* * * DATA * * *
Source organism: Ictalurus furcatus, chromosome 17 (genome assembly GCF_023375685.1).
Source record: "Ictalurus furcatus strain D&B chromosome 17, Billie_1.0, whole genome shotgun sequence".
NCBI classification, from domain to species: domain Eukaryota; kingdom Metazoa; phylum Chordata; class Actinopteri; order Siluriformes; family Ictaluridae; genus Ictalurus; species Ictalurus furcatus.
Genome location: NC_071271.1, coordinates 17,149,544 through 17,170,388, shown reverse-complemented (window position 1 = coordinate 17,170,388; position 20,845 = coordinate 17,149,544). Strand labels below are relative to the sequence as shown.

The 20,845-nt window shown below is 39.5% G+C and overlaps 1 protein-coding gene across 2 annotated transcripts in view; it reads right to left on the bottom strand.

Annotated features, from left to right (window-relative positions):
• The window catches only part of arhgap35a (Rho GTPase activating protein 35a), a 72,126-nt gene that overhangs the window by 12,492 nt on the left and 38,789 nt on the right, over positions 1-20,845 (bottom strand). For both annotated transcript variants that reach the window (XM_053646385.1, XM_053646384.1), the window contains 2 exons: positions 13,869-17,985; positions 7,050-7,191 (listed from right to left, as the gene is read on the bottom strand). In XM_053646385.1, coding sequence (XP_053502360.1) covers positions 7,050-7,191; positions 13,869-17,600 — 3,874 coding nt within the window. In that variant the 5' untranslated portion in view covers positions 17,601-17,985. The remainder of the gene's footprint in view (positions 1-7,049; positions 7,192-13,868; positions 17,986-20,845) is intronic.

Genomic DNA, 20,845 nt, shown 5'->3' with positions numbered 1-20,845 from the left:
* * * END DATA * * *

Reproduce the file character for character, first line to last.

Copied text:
Source organism: Ictalurus furcatus, chromosome 17 (genome assembly GCF_023375685.1).
Source record: "Ictalurus furcatus strain D&B chromosome 17, Billie_1.0, whole genome shotgun sequence".
NCBI classification, from domain to species: domain Eukaryota; kingdom Metazoa; phylum Chordata; class Actinopteri; order Siluriformes; family Ictaluridae; genus Ictalurus; species Ictalurus furcatus.
Genome location: NC_071271.1, coordinates 17,149,544 through 17,170,388, shown reverse-complemented (window position 1 = coordinate 17,170,388; position 20,845 = coordinate 17,149,544). Strand labels below are relative to the sequence as shown.

The 20,845-nt window shown below is 39.5% G+C and overlaps 1 protein-coding gene across 2 annotated transcripts in view; it reads right to left on the bottom strand.

Annotated features, from left to right (window-relative positions):
• The window catches only part of arhgap35a (Rho GTPase activating protein 35a), a 72,126-nt gene that overhangs the window by 12,492 nt on the left and 38,789 nt on the right, over positions 1-20,845 (bottom strand). For both annotated transcript variants that reach the window (XM_053646385.1, XM_053646384.1), the window contains 2 exons: positions 13,869-17,985; positions 7,050-7,191 (listed from right to left, as the gene is read on the bottom strand). In XM_053646385.1, coding sequence (XP_053502360.1) covers positions 7,050-7,191; positions 13,869-17,600 — 3,874 coding nt within the window. In that variant the 5' untranslated portion in view covers positions 17,601-17,985. The remainder of the gene's footprint in view (positions 1-7,049; positions 7,192-13,868; positions 17,986-20,845) is intronic.

Genomic DNA, 20,845 nt, shown 5'->3' with positions numbered 1-20,845 from the left: